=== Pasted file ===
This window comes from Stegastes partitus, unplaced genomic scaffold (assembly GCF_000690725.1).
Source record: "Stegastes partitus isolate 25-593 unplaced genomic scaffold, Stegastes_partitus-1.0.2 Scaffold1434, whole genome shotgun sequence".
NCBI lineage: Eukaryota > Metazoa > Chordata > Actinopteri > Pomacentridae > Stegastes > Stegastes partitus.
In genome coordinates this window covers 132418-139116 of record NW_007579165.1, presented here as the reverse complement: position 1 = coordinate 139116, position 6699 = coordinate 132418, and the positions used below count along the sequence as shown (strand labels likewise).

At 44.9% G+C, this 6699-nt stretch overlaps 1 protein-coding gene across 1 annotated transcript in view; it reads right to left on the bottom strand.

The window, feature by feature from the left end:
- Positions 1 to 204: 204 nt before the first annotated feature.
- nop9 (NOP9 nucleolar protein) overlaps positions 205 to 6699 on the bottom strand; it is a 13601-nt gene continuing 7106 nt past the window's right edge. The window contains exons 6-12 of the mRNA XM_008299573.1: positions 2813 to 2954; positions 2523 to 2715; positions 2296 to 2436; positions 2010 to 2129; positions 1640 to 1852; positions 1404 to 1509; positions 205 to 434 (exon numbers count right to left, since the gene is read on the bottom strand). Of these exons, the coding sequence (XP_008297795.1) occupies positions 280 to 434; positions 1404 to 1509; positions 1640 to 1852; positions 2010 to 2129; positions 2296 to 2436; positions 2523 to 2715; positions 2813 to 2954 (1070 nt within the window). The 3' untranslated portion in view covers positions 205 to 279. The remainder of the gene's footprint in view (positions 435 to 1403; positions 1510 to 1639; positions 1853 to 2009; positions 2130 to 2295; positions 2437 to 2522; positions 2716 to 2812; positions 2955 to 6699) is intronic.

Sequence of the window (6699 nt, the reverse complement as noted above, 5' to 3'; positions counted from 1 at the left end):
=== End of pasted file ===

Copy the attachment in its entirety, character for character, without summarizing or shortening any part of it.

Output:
This window comes from Stegastes partitus, unplaced genomic scaffold (assembly GCF_000690725.1).
Source record: "Stegastes partitus isolate 25-593 unplaced genomic scaffold, Stegastes_partitus-1.0.2 Scaffold1434, whole genome shotgun sequence".
NCBI lineage: Eukaryota > Metazoa > Chordata > Actinopteri > Pomacentridae > Stegastes > Stegastes partitus.
In genome coordinates this window covers 132418-139116 of record NW_007579165.1, presented here as the reverse complement: position 1 = coordinate 139116, position 6699 = coordinate 132418, and the positions used below count along the sequence as shown (strand labels likewise).

At 44.9% G+C, this 6699-nt stretch overlaps 1 protein-coding gene across 1 annotated transcript in view; it reads right to left on the bottom strand.

The window, feature by feature from the left end:
- Positions 1 to 204: 204 nt before the first annotated feature.
- nop9 (NOP9 nucleolar protein) overlaps positions 205 to 6699 on the bottom strand; it is a 13601-nt gene continuing 7106 nt past the window's right edge. The window contains exons 6-12 of the mRNA XM_008299573.1: positions 2813 to 2954; positions 2523 to 2715; positions 2296 to 2436; positions 2010 to 2129; positions 1640 to 1852; positions 1404 to 1509; positions 205 to 434 (exon numbers count right to left, since the gene is read on the bottom strand). Of these exons, the coding sequence (XP_008297795.1) occupies positions 280 to 434; positions 1404 to 1509; positions 1640 to 1852; positions 2010 to 2129; positions 2296 to 2436; positions 2523 to 2715; positions 2813 to 2954 (1070 nt within the window). The 3' untranslated portion in view covers positions 205 to 279. The remainder of the gene's footprint in view (positions 435 to 1403; positions 1510 to 1639; positions 1853 to 2009; positions 2130 to 2295; positions 2437 to 2522; positions 2716 to 2812; positions 2955 to 6699) is intronic.

Sequence of the window (6699 nt, the reverse complement as noted above, 5' to 3'; positions counted from 1 at the left end):